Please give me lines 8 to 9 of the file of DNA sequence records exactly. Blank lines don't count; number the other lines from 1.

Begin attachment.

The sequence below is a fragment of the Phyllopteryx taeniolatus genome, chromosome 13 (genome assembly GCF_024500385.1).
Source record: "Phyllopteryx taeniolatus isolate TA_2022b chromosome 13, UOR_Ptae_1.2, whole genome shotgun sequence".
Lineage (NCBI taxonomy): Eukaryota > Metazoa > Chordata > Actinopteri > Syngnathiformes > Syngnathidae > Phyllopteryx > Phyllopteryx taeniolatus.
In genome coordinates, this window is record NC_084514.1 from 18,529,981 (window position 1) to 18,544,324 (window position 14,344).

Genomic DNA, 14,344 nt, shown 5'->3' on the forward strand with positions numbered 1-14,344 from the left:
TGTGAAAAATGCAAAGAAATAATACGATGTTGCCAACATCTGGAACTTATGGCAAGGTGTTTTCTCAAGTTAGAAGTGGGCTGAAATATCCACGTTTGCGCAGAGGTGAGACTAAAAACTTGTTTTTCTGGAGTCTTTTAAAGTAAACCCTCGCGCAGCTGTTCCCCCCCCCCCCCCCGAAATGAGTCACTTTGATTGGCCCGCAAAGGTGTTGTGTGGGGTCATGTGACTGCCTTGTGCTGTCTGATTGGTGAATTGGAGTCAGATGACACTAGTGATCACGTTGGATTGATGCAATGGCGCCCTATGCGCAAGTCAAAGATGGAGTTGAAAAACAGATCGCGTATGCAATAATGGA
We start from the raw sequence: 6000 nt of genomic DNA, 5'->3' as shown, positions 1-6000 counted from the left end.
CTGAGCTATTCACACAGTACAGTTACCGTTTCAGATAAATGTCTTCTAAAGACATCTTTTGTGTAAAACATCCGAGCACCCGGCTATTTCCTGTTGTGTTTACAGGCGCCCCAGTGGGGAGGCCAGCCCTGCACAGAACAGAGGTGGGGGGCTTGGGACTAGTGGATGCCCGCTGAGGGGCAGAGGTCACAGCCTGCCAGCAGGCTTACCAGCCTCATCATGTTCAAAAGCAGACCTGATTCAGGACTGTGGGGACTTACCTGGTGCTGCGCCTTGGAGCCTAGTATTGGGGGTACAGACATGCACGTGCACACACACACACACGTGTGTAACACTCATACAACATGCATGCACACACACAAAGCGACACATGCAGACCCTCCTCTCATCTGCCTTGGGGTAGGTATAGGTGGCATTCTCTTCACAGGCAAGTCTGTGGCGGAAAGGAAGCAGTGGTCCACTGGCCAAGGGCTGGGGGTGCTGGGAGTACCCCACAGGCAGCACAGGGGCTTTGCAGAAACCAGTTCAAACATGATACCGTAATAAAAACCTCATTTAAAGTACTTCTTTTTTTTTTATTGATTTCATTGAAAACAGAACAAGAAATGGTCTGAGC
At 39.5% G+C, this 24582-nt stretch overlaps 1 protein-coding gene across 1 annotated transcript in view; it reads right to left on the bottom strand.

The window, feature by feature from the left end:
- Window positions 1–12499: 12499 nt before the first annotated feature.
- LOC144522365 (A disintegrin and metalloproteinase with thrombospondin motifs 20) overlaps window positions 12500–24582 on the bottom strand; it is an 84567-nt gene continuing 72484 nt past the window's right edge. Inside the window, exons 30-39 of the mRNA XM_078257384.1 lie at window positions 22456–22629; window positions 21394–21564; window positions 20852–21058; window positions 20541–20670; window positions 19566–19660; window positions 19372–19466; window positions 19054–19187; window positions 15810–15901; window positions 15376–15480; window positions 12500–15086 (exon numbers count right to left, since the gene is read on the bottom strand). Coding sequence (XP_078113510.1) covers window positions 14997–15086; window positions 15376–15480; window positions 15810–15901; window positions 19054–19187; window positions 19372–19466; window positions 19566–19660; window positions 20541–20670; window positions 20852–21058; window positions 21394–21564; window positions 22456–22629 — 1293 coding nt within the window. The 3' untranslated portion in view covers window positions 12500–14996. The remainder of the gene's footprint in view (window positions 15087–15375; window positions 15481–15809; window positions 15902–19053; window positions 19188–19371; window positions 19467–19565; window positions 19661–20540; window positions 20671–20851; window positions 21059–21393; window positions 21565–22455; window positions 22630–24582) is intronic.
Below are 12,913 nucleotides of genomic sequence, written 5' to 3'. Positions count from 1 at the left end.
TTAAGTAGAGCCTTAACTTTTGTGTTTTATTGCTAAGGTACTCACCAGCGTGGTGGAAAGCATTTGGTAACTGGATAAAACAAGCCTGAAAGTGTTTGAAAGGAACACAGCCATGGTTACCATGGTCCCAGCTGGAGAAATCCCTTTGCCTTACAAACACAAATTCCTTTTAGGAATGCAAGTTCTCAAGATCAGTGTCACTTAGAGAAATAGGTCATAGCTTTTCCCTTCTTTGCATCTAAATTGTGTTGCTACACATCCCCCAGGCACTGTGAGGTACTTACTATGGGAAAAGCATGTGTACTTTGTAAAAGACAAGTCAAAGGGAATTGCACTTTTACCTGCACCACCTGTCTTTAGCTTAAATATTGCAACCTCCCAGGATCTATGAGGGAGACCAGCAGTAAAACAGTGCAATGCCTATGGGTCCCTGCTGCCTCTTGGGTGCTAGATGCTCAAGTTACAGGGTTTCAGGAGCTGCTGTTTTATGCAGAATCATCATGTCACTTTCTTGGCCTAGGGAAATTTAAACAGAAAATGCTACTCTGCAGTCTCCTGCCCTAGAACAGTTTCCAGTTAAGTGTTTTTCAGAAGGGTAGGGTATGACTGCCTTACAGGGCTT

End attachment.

CTGAGCTATTCACACAGTACAGTTACCGTTTCAGATAAATGTCTTCTAAAGACATCTTTTGTGTAAAACATCCGAGCACCCGGCTATTTCCTGTTGTGTTTACAGGCGCCCCAGTGGGGAGGCCAGCCCTGCACAGAACAGAGGTGGGGGGCTTGGGACTAGTGGATGCCCGCTGAGGGGCAGAGGTCACAGCCTGCCAGCAGGCTTACCAGCCTCATCATGTTCAAAAGCAGACCTGATTCAGGACTGTGGGGACTTACCTGGTGCTGCGCCTTGGAGCCTAGTATTGGGGGTACAGACATGCACGTGCACACACACACACACGTGTGTAACACTCATACAACATGCATGCACACACACAAAGCGACACATGCAGACCCTCCTCTCATCTGCCTTGGGGTAGGTATAGGTGGCATTCTCTTCACAGGCAAGTCTGTGGCGGAAAGGAAGCAGTGGTCCACTGGCCAAGGGCTGGGGGTGCTGGGAGTACCCCACAGGCAGCACAGGGGCTTTGCAGAAACCAGTTCAAACATGATACCGTAATAAAAACCTCATTTAAAGTACTTCTTTTTTTTTTATTGATTTCATTGAAAACAGAACAAGAAATGGTCTGAGC
At 39.5% G+C, this 24582-nt stretch overlaps 1 protein-coding gene across 1 annotated transcript in view; it reads right to left on the bottom strand.